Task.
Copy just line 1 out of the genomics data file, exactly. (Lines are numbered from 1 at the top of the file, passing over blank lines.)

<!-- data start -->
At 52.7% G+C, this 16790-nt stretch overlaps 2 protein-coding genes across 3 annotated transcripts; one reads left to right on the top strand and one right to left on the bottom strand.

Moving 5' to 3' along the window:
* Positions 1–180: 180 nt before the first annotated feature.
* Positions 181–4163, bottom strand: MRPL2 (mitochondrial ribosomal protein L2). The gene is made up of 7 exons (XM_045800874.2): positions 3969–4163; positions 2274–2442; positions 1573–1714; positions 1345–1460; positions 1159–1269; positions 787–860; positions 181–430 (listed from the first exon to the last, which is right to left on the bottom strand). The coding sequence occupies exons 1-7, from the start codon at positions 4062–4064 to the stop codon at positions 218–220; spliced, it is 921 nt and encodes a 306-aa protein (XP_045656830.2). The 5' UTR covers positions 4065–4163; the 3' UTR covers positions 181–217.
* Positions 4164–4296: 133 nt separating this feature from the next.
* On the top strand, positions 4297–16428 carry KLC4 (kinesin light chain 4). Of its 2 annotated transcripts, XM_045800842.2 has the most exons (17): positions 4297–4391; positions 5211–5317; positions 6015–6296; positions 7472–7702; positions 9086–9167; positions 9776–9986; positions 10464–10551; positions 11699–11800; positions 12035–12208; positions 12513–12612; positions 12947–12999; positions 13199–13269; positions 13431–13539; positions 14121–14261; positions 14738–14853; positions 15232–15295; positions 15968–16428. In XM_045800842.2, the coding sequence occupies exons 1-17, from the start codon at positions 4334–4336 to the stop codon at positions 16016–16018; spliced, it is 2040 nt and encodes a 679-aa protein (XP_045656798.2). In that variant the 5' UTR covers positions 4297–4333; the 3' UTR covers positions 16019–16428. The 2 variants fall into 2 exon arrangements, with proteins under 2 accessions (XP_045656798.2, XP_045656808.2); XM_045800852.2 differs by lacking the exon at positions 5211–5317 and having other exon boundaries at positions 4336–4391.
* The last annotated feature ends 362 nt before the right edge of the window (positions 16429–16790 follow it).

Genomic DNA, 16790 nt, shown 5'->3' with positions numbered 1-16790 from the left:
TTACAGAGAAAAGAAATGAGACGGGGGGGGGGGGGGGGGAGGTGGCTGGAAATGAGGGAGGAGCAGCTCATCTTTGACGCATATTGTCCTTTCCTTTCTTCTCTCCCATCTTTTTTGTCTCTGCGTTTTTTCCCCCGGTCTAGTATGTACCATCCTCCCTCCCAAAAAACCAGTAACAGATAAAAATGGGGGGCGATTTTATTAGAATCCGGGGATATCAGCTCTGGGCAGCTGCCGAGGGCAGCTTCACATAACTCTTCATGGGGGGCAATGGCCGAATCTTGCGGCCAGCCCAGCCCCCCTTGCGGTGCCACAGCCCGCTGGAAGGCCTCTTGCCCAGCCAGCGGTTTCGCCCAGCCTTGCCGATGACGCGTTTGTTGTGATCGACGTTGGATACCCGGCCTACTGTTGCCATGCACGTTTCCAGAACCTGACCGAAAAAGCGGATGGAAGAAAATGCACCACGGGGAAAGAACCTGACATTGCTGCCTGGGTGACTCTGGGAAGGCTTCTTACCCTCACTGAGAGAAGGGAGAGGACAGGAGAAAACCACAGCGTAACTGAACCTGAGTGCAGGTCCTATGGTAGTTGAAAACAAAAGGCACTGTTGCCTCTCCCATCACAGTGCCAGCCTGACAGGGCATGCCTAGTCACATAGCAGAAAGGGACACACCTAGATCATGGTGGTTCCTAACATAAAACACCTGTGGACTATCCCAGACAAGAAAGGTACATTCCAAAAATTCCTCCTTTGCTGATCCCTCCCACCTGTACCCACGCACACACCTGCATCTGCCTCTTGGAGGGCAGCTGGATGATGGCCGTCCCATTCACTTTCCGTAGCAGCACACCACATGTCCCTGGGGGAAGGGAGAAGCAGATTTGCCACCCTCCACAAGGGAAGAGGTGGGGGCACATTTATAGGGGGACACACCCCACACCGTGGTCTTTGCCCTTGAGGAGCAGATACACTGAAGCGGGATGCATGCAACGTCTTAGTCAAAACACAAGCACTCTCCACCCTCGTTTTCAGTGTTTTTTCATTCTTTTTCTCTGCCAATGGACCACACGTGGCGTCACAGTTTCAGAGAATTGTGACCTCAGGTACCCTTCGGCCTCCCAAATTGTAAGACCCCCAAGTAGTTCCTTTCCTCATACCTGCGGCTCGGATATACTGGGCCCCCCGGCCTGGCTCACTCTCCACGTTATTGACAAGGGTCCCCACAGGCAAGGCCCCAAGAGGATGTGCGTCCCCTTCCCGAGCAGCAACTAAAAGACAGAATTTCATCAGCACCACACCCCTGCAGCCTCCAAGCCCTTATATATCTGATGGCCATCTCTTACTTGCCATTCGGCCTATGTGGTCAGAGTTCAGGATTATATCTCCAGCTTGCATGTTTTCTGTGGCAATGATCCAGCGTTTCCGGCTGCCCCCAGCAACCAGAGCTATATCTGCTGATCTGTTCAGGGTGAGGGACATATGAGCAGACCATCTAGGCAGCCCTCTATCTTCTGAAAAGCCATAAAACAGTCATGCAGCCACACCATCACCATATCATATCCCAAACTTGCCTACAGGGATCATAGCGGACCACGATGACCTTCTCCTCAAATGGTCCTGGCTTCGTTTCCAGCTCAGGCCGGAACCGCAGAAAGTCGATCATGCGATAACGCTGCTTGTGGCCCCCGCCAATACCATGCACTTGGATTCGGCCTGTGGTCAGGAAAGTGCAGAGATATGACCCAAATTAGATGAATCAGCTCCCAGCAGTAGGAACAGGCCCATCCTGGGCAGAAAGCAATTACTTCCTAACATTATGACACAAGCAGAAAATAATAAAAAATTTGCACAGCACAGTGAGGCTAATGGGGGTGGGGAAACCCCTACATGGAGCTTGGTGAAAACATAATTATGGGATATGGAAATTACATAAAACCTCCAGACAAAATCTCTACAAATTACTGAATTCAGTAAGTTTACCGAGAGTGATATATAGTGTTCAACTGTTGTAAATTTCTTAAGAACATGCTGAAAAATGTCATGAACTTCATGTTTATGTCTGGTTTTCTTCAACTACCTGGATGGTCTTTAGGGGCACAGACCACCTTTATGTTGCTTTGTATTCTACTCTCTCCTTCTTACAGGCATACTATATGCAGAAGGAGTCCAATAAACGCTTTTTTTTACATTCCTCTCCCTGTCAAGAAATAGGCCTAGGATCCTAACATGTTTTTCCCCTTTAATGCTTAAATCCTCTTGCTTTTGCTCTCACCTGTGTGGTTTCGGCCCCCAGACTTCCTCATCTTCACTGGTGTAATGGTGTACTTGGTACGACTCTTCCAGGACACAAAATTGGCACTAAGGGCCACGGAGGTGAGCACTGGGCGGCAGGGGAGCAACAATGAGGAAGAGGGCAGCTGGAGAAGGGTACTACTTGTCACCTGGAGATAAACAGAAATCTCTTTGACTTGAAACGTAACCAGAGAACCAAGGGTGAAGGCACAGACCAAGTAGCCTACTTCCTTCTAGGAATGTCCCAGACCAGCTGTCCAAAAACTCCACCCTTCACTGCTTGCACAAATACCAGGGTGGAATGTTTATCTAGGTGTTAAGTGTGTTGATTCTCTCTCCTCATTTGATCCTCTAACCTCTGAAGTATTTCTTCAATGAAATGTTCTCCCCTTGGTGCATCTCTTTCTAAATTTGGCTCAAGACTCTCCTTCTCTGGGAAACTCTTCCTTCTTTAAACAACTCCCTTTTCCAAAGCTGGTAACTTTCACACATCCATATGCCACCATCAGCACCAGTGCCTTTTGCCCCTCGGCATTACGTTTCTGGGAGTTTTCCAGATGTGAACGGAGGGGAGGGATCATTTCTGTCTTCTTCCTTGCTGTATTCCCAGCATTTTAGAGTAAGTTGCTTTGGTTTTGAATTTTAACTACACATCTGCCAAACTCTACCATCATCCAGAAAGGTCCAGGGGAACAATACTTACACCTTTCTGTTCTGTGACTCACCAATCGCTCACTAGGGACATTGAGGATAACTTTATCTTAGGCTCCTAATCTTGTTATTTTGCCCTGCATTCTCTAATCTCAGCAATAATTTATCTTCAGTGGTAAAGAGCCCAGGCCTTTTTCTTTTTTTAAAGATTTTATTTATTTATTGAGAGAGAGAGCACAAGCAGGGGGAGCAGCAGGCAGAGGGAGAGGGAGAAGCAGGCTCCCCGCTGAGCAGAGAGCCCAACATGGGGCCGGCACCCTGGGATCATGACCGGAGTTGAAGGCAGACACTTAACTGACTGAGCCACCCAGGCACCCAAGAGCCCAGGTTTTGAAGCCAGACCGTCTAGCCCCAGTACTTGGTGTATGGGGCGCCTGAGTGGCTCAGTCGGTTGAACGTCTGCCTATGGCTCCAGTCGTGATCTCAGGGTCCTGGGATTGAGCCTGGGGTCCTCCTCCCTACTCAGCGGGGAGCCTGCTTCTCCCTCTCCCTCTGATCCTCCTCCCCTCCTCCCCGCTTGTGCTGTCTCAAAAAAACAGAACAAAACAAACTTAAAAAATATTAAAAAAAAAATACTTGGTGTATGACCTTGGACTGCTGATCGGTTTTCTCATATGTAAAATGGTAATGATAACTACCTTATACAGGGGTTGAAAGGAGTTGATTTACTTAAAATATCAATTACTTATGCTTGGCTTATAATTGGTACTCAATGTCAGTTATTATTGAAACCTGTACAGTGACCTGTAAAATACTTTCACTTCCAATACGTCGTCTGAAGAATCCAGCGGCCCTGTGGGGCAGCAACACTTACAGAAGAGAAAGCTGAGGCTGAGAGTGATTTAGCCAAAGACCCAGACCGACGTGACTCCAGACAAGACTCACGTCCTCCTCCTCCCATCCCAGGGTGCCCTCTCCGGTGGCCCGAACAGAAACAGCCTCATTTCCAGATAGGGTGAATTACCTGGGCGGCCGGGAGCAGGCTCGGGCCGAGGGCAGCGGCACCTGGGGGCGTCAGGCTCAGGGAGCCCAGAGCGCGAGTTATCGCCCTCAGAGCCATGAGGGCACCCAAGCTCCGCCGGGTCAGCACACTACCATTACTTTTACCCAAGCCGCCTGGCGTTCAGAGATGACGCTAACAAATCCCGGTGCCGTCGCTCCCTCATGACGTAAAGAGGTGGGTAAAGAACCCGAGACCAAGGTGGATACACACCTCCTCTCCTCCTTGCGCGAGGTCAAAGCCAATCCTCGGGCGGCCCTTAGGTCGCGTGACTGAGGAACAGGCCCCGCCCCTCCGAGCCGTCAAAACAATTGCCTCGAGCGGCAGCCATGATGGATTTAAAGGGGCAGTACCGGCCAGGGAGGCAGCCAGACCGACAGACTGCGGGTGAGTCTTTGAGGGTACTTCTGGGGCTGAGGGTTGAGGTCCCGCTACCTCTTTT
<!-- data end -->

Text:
At 52.7% G+C, this 16790-nt stretch overlaps 2 protein-coding genes across 3 annotated transcripts; one reads left to right on the top strand and one right to left on the bottom strand.